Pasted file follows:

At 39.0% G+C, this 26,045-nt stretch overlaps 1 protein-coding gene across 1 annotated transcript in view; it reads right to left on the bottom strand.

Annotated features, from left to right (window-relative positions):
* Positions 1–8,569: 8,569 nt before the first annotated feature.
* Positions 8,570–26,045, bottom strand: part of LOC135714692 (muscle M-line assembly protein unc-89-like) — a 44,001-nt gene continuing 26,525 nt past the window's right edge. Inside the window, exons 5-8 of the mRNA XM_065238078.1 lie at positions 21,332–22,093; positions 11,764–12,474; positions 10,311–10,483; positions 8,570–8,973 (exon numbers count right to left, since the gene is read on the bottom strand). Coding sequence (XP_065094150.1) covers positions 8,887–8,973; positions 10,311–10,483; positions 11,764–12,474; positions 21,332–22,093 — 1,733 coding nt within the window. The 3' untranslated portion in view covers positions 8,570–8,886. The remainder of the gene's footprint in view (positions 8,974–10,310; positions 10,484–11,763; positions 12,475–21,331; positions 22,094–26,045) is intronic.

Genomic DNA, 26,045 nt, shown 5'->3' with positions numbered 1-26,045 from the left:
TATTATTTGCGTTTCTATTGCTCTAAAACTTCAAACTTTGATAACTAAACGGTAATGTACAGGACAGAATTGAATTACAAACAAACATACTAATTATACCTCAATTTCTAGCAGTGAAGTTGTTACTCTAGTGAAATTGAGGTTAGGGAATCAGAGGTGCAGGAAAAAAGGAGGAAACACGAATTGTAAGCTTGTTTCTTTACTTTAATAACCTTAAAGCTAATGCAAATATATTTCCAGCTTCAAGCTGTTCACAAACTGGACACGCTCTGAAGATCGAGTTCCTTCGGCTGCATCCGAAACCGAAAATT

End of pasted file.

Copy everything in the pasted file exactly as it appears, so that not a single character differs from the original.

At 39.0% G+C, this 26,045-nt stretch overlaps 1 protein-coding gene across 1 annotated transcript in view; it reads right to left on the bottom strand.

Annotated features, from left to right (window-relative positions):
* Positions 1–8,569: 8,569 nt before the first annotated feature.
* Positions 8,570–26,045, bottom strand: part of LOC135714692 (muscle M-line assembly protein unc-89-like) — a 44,001-nt gene continuing 26,525 nt past the window's right edge. Inside the window, exons 5-8 of the mRNA XM_065238078.1 lie at positions 21,332–22,093; positions 11,764–12,474; positions 10,311–10,483; positions 8,570–8,973 (exon numbers count right to left, since the gene is read on the bottom strand). Coding sequence (XP_065094150.1) covers positions 8,887–8,973; positions 10,311–10,483; positions 11,764–12,474; positions 21,332–22,093 — 1,733 coding nt within the window. The 3' untranslated portion in view covers positions 8,570–8,886. The remainder of the gene's footprint in view (positions 8,974–10,310; positions 10,484–11,763; positions 12,475–21,331; positions 22,094–26,045) is intronic.

Genomic DNA, 26,045 nt, shown 5'->3' with positions numbered 1-26,045 from the left:
TATTATTTGCGTTTCTATTGCTCTAAAACTTCAAACTTTGATAACTAAACGGTAATGTACAGGACAGAATTGAATTACAAACAAACATACTAATTATACCTCAATTTCTAGCAGTGAAGTTGTTACTCTAGTGAAATTGAGGTTAGGGAATCAGAGGTGCAGGAAAAAAGGAGGAAACACGAATTGTAAGCTTGTTTCTTTACTTTAATAACCTTAAAGCTAATGCAAATATATTTCCAGCTTCAAGCTGTTCACAAACTGGACACGCTCTGAAGATCGAGTTCCTTCGGCTGCATCCGAAACCGAAAATT